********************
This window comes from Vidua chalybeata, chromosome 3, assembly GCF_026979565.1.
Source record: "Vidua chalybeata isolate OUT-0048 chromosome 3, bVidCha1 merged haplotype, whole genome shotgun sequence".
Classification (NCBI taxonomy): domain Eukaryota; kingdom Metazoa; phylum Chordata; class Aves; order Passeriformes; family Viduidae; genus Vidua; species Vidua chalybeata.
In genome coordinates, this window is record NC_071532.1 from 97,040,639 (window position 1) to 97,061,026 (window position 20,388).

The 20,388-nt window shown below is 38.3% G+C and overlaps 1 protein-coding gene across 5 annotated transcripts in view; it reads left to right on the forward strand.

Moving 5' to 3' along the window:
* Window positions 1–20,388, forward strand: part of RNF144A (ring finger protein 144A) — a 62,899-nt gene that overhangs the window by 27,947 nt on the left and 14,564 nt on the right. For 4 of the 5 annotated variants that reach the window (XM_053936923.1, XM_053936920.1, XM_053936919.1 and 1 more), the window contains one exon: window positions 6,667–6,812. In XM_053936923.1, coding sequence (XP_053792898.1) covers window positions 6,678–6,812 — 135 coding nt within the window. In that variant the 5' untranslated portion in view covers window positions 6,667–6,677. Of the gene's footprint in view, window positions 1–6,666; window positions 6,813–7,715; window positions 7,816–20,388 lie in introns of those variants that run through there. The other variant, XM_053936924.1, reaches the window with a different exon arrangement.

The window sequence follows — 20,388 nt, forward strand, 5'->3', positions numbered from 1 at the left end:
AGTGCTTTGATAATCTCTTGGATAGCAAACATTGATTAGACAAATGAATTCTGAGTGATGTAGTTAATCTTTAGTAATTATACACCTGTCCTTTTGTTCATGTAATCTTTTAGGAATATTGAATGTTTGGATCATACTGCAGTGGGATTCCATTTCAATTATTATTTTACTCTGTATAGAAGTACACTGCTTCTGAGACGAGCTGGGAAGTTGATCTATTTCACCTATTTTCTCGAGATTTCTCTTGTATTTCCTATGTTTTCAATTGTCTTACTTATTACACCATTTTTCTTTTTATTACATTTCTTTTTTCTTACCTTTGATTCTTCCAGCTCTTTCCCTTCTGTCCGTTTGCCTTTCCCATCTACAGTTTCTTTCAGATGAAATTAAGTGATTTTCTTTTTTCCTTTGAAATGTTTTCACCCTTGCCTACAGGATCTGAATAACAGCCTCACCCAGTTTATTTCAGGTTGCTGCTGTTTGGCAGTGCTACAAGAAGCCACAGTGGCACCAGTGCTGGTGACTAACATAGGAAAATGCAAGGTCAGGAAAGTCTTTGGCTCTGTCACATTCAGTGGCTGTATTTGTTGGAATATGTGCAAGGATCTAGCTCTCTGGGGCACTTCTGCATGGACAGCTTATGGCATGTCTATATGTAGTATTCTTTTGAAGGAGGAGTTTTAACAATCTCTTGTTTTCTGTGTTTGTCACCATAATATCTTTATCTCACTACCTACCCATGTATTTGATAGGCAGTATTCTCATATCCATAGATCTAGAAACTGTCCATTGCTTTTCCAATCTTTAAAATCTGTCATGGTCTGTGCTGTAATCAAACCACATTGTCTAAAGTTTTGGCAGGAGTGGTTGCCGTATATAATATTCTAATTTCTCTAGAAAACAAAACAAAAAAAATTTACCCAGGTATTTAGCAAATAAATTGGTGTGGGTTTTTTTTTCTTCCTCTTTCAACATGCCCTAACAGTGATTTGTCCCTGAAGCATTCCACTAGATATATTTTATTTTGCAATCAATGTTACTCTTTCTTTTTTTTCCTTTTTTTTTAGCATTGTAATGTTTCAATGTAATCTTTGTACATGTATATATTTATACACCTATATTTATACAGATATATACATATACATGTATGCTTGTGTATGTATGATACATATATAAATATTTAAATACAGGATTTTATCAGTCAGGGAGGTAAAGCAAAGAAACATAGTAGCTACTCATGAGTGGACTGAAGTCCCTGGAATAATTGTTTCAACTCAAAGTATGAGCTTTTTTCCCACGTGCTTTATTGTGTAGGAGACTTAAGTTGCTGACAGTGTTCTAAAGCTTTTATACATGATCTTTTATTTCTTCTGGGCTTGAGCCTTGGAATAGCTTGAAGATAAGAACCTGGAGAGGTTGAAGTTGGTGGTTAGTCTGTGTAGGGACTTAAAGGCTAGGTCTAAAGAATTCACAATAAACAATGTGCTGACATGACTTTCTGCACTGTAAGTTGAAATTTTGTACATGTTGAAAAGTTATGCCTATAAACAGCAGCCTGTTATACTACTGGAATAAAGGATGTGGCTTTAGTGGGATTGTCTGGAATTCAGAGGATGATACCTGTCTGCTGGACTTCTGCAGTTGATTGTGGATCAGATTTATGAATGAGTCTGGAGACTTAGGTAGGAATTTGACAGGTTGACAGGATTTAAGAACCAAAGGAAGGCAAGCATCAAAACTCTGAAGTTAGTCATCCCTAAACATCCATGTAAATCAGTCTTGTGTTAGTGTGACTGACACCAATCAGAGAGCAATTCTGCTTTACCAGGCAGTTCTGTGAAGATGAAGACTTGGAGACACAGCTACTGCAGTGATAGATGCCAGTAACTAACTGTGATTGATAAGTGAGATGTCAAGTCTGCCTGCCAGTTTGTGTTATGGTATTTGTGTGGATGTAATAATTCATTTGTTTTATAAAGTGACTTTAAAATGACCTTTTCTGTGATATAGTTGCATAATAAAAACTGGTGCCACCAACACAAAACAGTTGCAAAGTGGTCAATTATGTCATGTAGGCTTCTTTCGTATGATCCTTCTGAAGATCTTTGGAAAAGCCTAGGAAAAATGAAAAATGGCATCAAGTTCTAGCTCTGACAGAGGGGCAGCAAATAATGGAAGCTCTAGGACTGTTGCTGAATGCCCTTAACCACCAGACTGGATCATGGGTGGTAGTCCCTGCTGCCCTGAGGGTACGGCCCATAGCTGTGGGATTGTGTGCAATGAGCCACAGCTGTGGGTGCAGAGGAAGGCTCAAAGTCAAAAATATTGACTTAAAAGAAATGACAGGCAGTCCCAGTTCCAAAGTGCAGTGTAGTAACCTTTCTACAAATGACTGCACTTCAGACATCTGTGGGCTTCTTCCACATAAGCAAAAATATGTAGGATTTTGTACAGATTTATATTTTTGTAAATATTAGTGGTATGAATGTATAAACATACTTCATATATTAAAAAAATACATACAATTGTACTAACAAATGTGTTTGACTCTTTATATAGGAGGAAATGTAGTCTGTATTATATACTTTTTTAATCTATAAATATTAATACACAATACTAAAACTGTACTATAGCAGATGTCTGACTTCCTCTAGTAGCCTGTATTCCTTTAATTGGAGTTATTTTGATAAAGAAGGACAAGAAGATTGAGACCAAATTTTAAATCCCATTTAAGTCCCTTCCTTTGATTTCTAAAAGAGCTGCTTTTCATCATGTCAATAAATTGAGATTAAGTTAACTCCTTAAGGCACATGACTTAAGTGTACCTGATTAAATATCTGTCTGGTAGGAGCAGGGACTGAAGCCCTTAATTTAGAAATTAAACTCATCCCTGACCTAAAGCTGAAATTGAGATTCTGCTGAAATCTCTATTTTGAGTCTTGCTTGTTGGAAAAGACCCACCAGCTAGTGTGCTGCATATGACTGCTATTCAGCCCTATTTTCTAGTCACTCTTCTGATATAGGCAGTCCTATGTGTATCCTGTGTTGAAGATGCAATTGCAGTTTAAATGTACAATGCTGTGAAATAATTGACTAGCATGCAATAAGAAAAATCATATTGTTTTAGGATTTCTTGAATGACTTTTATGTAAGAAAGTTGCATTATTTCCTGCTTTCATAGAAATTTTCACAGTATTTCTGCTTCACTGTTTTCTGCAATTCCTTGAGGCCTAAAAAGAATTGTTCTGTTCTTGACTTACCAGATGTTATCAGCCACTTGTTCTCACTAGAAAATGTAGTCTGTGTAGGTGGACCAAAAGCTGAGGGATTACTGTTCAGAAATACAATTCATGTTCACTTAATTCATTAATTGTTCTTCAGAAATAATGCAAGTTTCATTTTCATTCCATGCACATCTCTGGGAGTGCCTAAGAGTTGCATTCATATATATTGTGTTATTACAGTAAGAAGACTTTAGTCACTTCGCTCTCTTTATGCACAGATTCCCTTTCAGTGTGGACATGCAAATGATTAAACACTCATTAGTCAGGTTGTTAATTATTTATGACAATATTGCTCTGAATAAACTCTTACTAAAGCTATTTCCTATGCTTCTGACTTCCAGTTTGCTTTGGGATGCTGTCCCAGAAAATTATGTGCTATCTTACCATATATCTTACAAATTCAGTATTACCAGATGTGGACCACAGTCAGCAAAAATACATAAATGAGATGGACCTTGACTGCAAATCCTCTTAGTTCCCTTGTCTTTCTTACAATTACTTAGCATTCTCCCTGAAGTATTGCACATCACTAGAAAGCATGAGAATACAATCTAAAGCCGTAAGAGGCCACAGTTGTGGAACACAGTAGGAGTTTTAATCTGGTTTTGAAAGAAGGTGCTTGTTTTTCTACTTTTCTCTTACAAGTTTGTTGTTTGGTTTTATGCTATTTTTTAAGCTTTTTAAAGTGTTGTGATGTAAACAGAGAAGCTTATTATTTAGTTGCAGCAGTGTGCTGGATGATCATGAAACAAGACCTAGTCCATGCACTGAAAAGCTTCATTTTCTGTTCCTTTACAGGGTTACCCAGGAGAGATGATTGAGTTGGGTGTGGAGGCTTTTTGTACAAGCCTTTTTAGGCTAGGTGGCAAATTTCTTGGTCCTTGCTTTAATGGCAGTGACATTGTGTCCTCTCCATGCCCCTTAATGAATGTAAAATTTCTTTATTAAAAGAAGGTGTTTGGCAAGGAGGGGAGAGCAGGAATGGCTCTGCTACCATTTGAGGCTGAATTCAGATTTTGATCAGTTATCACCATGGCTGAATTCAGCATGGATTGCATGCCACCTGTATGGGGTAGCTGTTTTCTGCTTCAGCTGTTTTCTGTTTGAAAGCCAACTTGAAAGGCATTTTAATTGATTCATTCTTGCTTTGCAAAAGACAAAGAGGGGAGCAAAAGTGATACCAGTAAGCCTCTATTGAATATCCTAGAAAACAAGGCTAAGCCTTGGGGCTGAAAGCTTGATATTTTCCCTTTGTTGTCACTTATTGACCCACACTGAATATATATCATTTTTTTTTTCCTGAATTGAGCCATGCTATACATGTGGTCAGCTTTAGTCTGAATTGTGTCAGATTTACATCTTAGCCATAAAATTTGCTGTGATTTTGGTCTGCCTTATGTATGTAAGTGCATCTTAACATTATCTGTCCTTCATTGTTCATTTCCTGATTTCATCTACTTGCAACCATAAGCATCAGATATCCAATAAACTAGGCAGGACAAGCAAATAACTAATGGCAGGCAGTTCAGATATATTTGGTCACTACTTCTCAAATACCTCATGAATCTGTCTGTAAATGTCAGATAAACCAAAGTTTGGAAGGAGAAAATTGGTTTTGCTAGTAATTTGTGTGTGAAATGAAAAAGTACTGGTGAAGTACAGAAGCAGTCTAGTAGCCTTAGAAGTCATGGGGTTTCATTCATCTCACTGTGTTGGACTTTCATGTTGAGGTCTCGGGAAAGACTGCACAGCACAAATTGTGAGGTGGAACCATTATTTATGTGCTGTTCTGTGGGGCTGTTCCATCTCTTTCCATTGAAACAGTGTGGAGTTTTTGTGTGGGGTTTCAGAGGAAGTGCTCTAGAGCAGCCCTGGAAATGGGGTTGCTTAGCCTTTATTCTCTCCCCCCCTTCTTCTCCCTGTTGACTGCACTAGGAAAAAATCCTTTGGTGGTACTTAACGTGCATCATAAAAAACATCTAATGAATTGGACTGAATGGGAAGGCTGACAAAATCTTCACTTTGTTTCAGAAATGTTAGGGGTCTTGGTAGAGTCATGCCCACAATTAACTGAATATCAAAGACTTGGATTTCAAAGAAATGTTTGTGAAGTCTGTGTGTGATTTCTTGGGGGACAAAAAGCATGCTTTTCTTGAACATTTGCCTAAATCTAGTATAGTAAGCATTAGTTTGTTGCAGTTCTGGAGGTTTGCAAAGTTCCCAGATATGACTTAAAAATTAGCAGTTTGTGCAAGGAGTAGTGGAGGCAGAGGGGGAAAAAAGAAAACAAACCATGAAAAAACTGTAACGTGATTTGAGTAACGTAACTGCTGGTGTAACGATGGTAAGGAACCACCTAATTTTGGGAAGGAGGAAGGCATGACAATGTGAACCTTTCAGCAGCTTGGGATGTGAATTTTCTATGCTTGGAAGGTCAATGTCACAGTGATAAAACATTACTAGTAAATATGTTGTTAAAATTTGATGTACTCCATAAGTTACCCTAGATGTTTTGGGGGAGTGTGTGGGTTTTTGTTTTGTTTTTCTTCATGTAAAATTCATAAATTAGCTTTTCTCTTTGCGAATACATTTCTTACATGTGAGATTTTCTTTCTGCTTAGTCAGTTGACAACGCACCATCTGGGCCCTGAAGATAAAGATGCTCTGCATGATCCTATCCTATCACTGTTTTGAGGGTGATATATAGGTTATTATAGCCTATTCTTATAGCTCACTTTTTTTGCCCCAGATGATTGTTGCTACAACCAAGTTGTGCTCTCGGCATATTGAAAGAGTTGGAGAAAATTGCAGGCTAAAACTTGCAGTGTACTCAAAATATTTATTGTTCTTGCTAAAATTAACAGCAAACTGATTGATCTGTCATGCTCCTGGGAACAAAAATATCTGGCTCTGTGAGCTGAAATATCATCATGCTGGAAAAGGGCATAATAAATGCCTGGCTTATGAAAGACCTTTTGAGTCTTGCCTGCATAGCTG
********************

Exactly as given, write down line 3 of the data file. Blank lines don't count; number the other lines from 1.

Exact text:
Classification (NCBI taxonomy): domain Eukaryota; kingdom Metazoa; phylum Chordata; class Aves; order Passeriformes; family Viduidae; genus Vidua; species Vidua chalybeata.